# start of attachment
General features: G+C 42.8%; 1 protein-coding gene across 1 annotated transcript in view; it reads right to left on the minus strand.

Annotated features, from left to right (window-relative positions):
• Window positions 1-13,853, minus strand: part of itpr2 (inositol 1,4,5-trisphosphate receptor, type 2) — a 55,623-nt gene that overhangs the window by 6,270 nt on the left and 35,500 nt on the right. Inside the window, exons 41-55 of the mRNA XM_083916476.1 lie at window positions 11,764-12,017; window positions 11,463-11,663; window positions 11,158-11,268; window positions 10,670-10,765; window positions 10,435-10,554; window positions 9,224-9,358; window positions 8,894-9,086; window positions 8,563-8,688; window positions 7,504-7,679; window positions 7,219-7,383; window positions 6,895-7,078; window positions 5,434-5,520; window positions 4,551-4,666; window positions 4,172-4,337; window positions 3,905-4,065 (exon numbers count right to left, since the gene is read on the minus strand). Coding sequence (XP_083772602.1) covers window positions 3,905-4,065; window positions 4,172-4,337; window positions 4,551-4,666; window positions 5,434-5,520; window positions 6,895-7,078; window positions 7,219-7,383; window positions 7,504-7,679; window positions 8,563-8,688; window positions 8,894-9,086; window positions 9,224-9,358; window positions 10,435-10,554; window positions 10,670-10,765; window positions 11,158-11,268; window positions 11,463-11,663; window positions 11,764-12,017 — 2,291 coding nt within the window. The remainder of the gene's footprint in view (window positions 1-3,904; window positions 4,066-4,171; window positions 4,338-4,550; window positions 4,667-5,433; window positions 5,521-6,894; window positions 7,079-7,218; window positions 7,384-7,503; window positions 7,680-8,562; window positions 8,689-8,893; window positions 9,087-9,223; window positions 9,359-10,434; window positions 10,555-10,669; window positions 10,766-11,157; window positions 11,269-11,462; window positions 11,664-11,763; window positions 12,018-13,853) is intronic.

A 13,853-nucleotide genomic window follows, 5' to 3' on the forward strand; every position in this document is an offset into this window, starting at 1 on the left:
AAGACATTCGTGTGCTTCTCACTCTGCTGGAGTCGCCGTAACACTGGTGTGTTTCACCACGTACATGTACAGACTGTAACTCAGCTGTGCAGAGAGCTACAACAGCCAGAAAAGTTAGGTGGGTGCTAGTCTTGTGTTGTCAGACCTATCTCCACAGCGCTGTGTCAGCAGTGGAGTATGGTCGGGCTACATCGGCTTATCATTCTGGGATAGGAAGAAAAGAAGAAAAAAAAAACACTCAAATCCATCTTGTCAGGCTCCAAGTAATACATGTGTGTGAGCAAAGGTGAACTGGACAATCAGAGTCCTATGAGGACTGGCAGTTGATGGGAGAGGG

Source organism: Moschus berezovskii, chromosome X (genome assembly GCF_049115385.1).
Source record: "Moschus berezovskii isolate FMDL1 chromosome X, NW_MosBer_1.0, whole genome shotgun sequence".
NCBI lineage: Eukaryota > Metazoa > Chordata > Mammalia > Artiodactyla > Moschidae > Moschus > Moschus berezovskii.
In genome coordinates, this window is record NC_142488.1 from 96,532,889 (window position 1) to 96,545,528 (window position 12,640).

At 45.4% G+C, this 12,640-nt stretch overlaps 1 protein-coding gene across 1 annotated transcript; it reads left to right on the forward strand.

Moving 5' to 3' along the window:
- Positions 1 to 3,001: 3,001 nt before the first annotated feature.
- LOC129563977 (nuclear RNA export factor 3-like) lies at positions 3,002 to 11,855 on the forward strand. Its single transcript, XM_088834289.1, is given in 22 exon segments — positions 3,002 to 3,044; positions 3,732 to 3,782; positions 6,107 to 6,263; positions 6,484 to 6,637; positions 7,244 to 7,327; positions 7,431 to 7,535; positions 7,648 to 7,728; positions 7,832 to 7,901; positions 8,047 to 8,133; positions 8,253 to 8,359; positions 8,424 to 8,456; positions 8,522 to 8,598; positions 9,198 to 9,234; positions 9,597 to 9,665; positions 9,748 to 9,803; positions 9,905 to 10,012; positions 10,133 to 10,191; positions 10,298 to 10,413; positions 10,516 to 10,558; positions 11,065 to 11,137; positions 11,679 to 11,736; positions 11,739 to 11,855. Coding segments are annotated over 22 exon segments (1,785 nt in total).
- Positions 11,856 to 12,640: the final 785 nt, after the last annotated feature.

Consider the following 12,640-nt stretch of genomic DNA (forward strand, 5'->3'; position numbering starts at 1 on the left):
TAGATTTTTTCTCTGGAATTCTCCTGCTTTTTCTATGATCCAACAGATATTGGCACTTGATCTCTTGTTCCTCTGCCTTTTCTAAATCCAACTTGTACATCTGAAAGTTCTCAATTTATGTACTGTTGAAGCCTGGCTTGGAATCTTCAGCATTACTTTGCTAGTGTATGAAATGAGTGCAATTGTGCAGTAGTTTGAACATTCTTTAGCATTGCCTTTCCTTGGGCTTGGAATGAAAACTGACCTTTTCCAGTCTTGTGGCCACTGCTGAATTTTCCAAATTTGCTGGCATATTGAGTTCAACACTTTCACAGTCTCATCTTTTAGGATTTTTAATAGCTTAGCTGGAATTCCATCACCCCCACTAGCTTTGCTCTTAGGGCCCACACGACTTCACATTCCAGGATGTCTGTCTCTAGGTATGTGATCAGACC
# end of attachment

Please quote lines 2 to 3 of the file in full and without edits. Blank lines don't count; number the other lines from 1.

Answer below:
Annotated features, from left to right (window-relative positions):
• Window positions 1-13,853, minus strand: part of itpr2 (inositol 1,4,5-trisphosphate receptor, type 2) — a 55,623-nt gene that overhangs the window by 6,270 nt on the left and 35,500 nt on the right. Inside the window, exons 41-55 of the mRNA XM_083916476.1 lie at window positions 11,764-12,017; window positions 11,463-11,663; window positions 11,158-11,268; window positions 10,670-10,765; window positions 10,435-10,554; window positions 9,224-9,358; window positions 8,894-9,086; window positions 8,563-8,688; window positions 7,504-7,679; window positions 7,219-7,383; window positions 6,895-7,078; window positions 5,434-5,520; window positions 4,551-4,666; window positions 4,172-4,337; window positions 3,905-4,065 (exon numbers count right to left, since the gene is read on the minus strand). Coding sequence (XP_083772602.1) covers window positions 3,905-4,065; window positions 4,172-4,337; window positions 4,551-4,666; window positions 5,434-5,520; window positions 6,895-7,078; window positions 7,219-7,383; window positions 7,504-7,679; window positions 8,563-8,688; window positions 8,894-9,086; window positions 9,224-9,358; window positions 10,435-10,554; window positions 10,670-10,765; window positions 11,158-11,268; window positions 11,463-11,663; window positions 11,764-12,017 — 2,291 coding nt within the window. The remainder of the gene's footprint in view (window positions 1-3,904; window positions 4,066-4,171; window positions 4,338-4,550; window positions 4,667-5,433; window positions 5,521-6,894; window positions 7,079-7,218; window positions 7,384-7,503; window positions 7,680-8,562; window positions 8,689-8,893; window positions 9,087-9,223; window positions 9,359-10,434; window positions 10,555-10,669; window positions 10,766-11,157; window positions 11,269-11,462; window positions 11,664-11,763; window positions 12,018-13,853) is intronic.